Report: U.N. Agency Alleges Tobacco Industry Scheme
WASHINGTON (Reuters) - A new World Health Organization (WHO) report accuses the tobacco industry of waging a secret campaign to undermine the agency's efforts to combat smoking, The Washington Post reported on Wednesday.
The Post said the 240-page report charges the industry with trying to pit other United Nations-affiliated agencies against the WHO, of trying to ``discredit'' the WHO and cut its budgets, and of hiring experts who grossly distorted the results of scientific research into the effects of smoking.
The report also claims that tobacco firms secretly placed their own ``consultants'' at the Geneva-based WHO to monitor the agency's anti-smoking activities, and even monitored some meetings and obtained confidential documents, according to the Post.
Commissioned by the WHO last fall, the report was written by former Food and Drug Administration commissioner David Kessler and three other international experts on public health and government relations.
Much of its information comes from tobacco company documents made public through U.S. court proceedings, according to the Post report.
One chapter details a 1988 plan headed by Philip Morris Cos. chief executive Geoffrey Bible, then head of the company's international tobacco arm, to attack WHO anti-smoking initiatives worldwide.
The report concludes that many aspects of the effort, called the Boca Raton plan, are still being implemented today.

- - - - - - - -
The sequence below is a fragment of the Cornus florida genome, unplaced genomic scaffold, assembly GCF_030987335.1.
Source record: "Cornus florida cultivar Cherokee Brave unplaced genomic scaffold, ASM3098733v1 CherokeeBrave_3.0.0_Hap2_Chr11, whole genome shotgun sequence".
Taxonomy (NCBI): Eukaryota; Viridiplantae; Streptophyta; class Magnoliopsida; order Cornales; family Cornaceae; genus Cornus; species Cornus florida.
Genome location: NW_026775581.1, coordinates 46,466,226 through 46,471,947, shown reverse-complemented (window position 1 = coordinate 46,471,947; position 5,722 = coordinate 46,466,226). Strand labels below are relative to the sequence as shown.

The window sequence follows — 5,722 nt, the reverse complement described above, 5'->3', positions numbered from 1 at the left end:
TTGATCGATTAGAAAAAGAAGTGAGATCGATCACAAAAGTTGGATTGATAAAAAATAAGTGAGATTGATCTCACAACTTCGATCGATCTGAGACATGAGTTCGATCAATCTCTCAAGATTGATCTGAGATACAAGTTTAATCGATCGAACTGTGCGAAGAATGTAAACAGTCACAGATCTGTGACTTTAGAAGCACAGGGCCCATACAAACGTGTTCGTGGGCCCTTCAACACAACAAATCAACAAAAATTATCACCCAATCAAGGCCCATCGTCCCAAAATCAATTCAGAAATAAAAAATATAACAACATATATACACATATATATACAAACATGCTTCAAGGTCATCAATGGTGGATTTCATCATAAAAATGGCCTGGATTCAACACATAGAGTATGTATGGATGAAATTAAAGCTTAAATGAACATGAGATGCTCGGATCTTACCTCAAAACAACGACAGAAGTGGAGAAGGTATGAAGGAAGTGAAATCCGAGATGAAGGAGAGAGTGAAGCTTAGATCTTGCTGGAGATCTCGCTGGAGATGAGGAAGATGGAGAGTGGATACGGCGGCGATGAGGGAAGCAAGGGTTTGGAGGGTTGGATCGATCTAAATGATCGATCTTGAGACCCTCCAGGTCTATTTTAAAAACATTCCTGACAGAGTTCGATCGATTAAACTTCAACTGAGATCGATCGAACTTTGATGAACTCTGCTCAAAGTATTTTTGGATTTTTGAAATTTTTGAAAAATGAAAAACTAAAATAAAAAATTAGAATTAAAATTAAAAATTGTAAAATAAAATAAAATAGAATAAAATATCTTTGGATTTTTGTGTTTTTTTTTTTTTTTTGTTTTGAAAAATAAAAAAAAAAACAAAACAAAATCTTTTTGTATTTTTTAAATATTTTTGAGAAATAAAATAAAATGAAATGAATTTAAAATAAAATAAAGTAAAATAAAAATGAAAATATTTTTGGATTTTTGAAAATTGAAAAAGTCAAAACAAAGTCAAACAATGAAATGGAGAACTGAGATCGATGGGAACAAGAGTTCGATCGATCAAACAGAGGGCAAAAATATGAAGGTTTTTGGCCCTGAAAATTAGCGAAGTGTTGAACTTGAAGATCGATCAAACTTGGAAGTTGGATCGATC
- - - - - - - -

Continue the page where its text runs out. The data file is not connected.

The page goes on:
``The tobacco companies' own documents show that they viewed WHO, an international public health agency, as one of their foremost enemies,'' the Post quoted the report as saying.
``The documents show further that the tobacco companies instigated global strategies to discredit and impede WHO's ability to carry out its mission,'' it continued.
The report also cited tobacco company documents that showed the industry ``relied heavily on international and scientific experts with hidden financial ties to the industry.''
``Perhaps most disturbing, the documents show that tobacco companies quietly influenced other U.N. agencies and representatives of developing countries to resist WHO's tobacco control initiatives,'' it quoted the report as saying.
David Davies, a vice president at Philip Morris International, told the Post some documents selected by the WHO ``do not reflect an approach that today we would adopt.''
``They are the product of a polarized and unproductive environment in which few solutions were sought, and conflict prevailed over consensus. Philip Morris regrets this,'' the Post quoted Davies as saying.
But he denied that Philip Morris obstructed WHO's health message or its tobacco control initiatives.
Much of the report seeks to document tobacco industry efforts to undermine WHO anti-tobacco activities in the developing world. In particular, it accuses the industry of working to convince the U.N. Food and Agriculture Organization that poor nations should not emphasize anti-smoking efforts because tobacco is such a potentially lucrative cash crop.
``That top executives of tobacco companies sat together to design and set in motion elaborate strategies to subvert a public health organization is unacceptable and must be condemned,'' the report's executive summary concludes, according to the Post.